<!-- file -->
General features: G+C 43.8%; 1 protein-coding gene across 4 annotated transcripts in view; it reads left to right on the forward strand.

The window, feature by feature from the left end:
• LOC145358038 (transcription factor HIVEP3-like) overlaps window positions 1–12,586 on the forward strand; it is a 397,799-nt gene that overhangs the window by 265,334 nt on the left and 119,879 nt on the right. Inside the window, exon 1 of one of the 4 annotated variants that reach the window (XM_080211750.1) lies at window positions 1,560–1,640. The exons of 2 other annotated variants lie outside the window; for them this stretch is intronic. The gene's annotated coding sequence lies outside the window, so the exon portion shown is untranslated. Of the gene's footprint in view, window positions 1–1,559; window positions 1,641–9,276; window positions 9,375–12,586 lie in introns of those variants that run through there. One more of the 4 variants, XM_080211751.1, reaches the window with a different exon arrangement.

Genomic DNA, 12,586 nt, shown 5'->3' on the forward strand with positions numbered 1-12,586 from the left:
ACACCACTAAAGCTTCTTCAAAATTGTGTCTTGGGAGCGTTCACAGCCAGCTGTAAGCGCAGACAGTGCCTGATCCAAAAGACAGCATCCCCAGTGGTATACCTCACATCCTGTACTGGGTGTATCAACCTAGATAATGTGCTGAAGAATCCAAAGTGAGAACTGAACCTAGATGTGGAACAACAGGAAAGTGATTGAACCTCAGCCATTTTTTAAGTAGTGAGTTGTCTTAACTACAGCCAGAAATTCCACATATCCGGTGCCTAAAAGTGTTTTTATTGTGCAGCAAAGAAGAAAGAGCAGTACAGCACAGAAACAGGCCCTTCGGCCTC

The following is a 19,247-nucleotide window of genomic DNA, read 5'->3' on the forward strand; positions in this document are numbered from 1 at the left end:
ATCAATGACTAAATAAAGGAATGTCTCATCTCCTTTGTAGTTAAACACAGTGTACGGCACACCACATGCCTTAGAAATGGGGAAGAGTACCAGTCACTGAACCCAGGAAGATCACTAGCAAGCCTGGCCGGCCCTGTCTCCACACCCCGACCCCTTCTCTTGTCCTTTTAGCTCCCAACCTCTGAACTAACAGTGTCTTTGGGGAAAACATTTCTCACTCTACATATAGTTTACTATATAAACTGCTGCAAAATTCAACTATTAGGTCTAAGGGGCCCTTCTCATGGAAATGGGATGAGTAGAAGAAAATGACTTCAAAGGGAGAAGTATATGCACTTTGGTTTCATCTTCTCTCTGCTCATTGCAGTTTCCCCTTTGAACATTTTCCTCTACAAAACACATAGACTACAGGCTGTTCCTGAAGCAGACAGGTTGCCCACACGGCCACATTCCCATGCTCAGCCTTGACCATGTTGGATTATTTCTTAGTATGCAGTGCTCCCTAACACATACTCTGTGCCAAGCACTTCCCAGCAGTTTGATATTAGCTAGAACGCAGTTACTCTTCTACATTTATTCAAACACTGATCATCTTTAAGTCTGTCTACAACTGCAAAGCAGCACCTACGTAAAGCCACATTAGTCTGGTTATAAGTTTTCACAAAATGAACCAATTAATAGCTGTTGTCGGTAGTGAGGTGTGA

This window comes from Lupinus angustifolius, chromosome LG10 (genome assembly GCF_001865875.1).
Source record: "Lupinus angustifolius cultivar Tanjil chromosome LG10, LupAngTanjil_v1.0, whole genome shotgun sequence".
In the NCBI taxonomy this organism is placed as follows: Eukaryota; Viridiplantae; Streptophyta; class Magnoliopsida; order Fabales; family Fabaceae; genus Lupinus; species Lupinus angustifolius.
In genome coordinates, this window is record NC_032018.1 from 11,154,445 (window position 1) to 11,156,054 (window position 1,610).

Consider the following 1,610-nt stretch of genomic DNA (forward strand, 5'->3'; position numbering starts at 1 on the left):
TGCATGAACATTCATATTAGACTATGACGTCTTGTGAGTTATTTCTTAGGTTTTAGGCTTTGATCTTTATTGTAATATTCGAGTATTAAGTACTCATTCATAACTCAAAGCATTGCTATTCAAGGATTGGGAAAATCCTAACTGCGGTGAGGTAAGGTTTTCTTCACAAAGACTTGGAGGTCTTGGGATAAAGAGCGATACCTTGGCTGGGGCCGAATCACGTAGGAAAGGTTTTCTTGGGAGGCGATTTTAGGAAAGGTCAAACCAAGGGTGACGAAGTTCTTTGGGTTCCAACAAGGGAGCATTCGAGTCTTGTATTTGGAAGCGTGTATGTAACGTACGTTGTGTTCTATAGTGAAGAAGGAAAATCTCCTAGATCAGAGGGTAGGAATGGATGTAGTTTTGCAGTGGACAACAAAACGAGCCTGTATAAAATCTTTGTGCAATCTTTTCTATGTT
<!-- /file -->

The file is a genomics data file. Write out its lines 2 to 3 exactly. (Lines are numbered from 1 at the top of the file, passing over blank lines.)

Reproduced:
The window, feature by feature from the left end:
• LOC145358038 (transcription factor HIVEP3-like) overlaps window positions 1–12,586 on the forward strand; it is a 397,799-nt gene that overhangs the window by 265,334 nt on the left and 119,879 nt on the right. Inside the window, exon 1 of one of the 4 annotated variants that reach the window (XM_080211750.1) lies at window positions 1,560–1,640. The exons of 2 other annotated variants lie outside the window; for them this stretch is intronic. The gene's annotated coding sequence lies outside the window, so the exon portion shown is untranslated. Of the gene's footprint in view, window positions 1–1,559; window positions 1,641–9,276; window positions 9,375–12,586 lie in introns of those variants that run through there. One more of the 4 variants, XM_080211751.1, reaches the window with a different exon arrangement.